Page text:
Information from a dependent parent’s court file may be disclosed to the county and the court in the child’s dependency.5 Evidence from a dependent parent’s case file may not be entered into evidence in the child’s proceeding pursuant to a court order finding that the material in the dependent parent’s court file is materially relevant.6 Any party to the proceeding may request that the admittance of records concerning a dependent parent as evidence at any stage of the child’s proceeding.

Finally, AB 260 amended section 16002.5 to include a provision requiring foster care placements of dependent parent’s and his or her child to support the family unit. The foster placement has a duty, whenever possible, to refer dependent parents to services to prevent the filing of a petition to declare the child a dependent of the juvenile court.7 The foster placement is required to refer the dependent parent to preventive services to address any concerns regarding the safety, health or well-being of the child.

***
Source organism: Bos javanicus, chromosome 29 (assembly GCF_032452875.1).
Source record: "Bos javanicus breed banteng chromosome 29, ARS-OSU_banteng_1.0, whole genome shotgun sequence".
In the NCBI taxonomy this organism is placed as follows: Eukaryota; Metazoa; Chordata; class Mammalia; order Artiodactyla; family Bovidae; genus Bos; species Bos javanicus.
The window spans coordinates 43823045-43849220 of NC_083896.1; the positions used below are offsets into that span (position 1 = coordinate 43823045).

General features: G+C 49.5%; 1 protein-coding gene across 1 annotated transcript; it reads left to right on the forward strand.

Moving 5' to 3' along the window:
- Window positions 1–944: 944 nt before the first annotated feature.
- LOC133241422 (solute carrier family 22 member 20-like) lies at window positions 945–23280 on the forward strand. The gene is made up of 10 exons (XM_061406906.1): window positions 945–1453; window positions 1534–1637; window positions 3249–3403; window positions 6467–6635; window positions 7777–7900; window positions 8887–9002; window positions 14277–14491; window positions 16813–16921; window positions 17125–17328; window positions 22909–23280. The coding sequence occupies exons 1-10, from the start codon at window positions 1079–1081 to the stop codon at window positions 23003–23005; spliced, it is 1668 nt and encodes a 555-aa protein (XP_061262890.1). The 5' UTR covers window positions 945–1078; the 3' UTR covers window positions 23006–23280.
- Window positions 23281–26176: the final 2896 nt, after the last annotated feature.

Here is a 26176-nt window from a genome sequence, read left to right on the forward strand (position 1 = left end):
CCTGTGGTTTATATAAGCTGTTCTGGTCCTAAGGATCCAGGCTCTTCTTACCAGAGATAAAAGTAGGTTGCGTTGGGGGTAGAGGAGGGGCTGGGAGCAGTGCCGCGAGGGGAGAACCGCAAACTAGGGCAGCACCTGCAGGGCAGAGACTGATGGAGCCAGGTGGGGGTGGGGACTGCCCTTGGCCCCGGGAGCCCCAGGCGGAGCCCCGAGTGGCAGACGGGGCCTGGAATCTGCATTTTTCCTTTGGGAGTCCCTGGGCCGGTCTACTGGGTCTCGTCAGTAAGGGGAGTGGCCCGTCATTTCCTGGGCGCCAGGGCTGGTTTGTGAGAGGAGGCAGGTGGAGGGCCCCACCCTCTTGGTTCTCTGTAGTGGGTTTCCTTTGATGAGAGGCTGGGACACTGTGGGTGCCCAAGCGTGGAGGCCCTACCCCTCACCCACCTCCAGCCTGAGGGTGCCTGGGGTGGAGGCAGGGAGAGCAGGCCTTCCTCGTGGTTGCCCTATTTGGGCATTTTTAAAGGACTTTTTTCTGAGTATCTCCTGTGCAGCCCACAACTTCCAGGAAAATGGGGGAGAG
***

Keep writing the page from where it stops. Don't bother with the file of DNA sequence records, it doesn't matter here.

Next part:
On a final note, even prior to the above amendments, section 16002.5 included provisions for the department of social services to hold specialized conferences to support dependent parents with planning for healthy parenting and identifying resources to support him or her and the child.

The goal of the prior provisions of the section 16002.5, and the updated amendments discussed above, are to promote family unity among parents who are dependents of the juvenile court by working with the dependent parents, their supportive family and extended family members, and individuals with specialized knowledge about resources available to the dependent parent to promote.

[1] All statutory references are to the California Welfare and Institutions Code.

[2] See section 366.22(b)(1)-(3).

[3] Section 361.8.

[4]  Section 361.8(a).

[5]  Section 825.5(b)(1).

[6]  825.5(b)(2).

[7] 16002.5(e).